Right-hander bounces back after rough AL Wild Card Game
By Brittany Ghiroli
NEW YORK -- Yankees starter Luis Severino cradled the ball in his right hand and leaned in, ready to fire. He unleashed a 90-mph offspeed pitch -- his 12th of the night -- to strike out Indians center fielder Jason Kipnis for the second out, which boldly put Severino where he hadn't been before.
And then the 23-year-old, who recorded just one out in his postseason debut in the American League Wild Card Game last Tuesday, never looked back. Severino struck out nine over seven strong innings to help New York down Cleveland, 7-3, and force a decisive Game 5 on Wednesday night in the AL Division Series presented by Doosan.
"I don't think anybody ever doubts what he's capable of doing," Yankees left fielder Brett Gardner said of Severino. "He throws 100 [mph] all game long with a filthy slider and a changeup. If he can command his fastball and limit the walks, he's pretty darn tough to hit."
Severino, who said he was overamped in the AL Wild Card Game, was hardly devoid of emotion in the season-saving win. It was on display on his 92nd pitch, a 99 mph fastball that Jay Bruce flied out to Gardner to end the sixth inning, causing Severino to emphatically thump his hand into his glove. It was there again in the seventh inning, on pitch No. 113, a full count to Roberto Perez. With the sellout crowd on its feet, Severino got the Tribe's catcher to ground out, raising his arms overhead and slapping them down on his legs in glee as he walked into the dugout to chants of "Sev-er-ino" to end his evening.
"I talked to [catcher] Gary [Sanchez]," Severino said. "[I told him,] 'When you see me doing something -- you know, maybe rushing -- talk to me, go talk to me and say, "Hey, calm down." Make a pitch.' "
So maybe the Yanks' ace didn't contain his emotion on baseball's big stage so much as learned to corral it, using that energy to carve up hitters with a devastating late-game heater. Severino topped out at 99.6 mph in the seventh inning, which is the fastest pitch by a postseason starter in the seventh or later since Statcast™ launched in 2015.
"He was able to control his adrenaline," Yankees manager Joe Girardi said. "I believe the first fastball we saw against him -- for him against Minnesota -- was 100. Maybe the first one was 96 tonight. He was able to channel things down and make his pitch, as opposed to just trying to power his way through it."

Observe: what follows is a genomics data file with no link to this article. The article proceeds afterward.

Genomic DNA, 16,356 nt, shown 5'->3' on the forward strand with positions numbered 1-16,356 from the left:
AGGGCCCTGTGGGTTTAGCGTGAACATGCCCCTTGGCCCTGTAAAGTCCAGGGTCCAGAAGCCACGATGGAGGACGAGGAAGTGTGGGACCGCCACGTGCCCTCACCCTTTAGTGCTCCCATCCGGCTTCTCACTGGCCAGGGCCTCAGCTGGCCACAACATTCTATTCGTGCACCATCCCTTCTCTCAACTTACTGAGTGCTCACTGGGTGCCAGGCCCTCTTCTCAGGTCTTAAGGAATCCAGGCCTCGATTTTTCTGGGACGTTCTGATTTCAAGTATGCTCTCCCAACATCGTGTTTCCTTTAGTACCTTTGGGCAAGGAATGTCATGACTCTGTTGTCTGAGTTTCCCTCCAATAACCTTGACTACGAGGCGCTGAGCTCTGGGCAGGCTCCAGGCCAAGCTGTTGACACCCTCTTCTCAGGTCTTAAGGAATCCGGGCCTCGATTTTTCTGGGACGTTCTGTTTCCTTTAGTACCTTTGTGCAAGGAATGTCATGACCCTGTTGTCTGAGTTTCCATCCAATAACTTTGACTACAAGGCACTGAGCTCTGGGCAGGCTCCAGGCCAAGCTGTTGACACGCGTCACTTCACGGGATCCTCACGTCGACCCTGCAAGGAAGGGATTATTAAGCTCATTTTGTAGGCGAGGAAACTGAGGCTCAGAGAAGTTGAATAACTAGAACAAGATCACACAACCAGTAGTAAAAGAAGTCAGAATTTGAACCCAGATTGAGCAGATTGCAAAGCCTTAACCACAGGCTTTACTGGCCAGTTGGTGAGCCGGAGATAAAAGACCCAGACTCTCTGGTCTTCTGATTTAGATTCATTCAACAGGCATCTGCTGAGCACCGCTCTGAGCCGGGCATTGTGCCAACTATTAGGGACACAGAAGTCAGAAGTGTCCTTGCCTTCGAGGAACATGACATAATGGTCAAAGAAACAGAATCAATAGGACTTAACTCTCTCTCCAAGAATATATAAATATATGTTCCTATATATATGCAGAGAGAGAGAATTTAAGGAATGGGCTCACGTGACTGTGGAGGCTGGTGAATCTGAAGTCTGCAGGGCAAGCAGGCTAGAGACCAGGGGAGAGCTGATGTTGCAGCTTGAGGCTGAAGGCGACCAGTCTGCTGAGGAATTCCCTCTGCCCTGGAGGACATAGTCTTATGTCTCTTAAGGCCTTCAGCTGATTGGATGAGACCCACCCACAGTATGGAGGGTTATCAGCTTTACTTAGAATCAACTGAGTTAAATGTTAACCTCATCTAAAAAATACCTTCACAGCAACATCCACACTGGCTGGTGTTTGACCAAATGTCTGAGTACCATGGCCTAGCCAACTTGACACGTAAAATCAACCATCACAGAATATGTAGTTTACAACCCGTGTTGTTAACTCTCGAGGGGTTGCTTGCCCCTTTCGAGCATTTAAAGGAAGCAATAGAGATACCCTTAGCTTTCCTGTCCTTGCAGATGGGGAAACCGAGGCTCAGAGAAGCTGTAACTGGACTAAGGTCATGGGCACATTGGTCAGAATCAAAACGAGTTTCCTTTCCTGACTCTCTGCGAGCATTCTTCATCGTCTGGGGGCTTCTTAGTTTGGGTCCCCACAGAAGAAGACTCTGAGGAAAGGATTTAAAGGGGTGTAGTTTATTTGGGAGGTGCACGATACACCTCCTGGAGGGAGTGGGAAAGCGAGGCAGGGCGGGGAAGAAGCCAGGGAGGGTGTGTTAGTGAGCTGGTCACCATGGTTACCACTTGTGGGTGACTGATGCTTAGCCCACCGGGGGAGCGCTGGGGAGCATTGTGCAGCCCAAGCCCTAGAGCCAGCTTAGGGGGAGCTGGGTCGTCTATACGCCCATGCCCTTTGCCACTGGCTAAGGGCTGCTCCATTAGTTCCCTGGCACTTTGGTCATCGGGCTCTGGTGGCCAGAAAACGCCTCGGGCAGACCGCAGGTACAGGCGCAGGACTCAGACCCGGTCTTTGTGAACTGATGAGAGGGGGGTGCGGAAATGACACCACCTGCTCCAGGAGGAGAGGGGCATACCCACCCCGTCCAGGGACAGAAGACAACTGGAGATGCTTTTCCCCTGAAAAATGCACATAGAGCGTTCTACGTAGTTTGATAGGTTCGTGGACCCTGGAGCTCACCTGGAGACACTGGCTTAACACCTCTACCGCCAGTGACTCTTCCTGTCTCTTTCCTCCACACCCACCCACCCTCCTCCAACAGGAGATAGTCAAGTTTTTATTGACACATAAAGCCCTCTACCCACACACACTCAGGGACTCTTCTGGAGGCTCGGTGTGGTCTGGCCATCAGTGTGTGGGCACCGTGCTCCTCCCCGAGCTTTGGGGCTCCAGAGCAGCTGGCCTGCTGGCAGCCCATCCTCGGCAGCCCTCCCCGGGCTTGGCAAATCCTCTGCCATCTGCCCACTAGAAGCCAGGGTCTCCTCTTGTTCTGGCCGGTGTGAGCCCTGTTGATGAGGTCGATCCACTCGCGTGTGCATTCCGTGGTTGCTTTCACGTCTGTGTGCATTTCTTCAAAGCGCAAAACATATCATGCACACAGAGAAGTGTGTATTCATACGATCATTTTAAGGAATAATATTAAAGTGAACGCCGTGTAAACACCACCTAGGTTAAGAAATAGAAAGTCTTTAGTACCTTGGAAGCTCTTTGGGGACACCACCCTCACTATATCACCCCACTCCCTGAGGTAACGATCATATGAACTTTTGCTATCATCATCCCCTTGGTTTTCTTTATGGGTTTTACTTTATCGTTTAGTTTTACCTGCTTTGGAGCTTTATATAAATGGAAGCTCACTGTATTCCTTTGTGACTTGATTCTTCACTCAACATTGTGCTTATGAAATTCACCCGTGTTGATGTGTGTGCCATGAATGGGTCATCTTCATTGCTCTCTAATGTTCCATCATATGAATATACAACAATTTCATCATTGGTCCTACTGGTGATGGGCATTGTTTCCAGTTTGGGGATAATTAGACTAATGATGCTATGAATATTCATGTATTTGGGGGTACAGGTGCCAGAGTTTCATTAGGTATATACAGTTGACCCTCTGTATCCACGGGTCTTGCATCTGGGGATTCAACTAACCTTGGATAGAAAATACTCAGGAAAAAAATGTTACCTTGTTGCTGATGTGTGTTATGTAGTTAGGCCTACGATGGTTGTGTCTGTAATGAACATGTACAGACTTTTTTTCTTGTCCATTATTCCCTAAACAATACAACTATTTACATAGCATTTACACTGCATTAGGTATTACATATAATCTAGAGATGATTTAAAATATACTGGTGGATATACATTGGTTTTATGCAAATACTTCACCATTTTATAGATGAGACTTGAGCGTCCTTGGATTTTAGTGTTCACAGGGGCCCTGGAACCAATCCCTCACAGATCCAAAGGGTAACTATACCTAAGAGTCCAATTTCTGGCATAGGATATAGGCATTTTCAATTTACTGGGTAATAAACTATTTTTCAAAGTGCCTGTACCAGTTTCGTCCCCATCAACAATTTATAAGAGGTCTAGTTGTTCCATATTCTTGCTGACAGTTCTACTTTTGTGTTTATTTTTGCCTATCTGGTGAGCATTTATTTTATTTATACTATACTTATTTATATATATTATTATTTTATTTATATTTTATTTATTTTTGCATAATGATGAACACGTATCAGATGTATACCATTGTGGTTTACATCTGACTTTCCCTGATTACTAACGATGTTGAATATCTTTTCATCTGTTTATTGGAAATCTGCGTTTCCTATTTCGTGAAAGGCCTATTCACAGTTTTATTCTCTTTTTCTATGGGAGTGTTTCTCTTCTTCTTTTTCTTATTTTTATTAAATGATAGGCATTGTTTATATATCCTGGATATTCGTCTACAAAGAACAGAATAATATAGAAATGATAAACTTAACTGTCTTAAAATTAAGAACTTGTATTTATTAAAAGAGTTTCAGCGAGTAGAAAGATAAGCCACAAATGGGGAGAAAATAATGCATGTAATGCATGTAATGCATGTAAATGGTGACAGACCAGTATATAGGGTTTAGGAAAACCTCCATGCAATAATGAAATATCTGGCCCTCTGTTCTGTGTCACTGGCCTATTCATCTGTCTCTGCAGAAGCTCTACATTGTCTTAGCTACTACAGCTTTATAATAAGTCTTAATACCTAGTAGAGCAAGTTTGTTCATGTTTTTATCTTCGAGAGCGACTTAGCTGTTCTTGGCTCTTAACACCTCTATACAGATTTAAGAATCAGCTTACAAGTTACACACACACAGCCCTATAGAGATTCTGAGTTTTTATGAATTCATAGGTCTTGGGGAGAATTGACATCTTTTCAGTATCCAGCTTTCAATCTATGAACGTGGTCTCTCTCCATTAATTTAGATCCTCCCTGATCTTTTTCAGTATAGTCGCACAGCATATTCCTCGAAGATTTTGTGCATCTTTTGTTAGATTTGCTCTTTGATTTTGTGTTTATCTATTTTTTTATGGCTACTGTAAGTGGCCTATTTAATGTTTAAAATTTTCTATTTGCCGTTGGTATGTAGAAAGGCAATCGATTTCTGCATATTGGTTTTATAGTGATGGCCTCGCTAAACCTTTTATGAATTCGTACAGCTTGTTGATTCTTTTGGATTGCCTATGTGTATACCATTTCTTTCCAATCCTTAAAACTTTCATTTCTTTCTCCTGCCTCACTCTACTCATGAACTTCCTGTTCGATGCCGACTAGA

Severino wasn't perfect, allowing three earned runs on four hits, including a pair of homers. But he never let the Indians, who rallied from a five-run deficit in Game 2, get any momentum. Severino followed up Carlos Santana's two-run fourth-inning blast by retiring Michael Brantley. After Perez went yard in the fifth, he promptly struck out Giovanny Urshela and got Francisco Lindor to line out.
"When you have a guy like Severino, I don't think we saw a fastball under 97 tonight or anything like that. So it's power," Kipnis said. "You've got to have an approach. You've got to be short. You've got to take what they give you. You can't be trying to swing out of your shoes to beat them."
Severino and Sanchez pounded the fastball early, mixing in the changeup and slider as the game progressed. It was important for Severino to get through the first inning and put those demons behind him. The other six were just gravy.
"He had lost a little bit of his confidence, and then he came in today nasty," Yanks second baseman Starlin Castro said. "Commanded his pitches. And I was so proud of him that he looked so good today."
Severino is the youngest Yankees starter to win a postseason game since Dave Righetti in 1981, and his efforts help put New York on the precipice of its first AL Championship Series since 2012. The Indians are 3-16 in their past 19 games when trying to close out a series, and the Yanks, who have won back-to-back games, now have some momentum heading to Progressive Field. And Severino, who also helped preserve the bullpen, is a big part of why.
"I told him after the game, he grew up a lot today," said Girardi, who used only relievers Dellin Betances and Tommy Kahnle. "[Severino] started to get tired after the six innings and it was the part of the lineup giving him trouble, and he was able to get the extra inning, which was good for our bullpen. To me, that's growing up."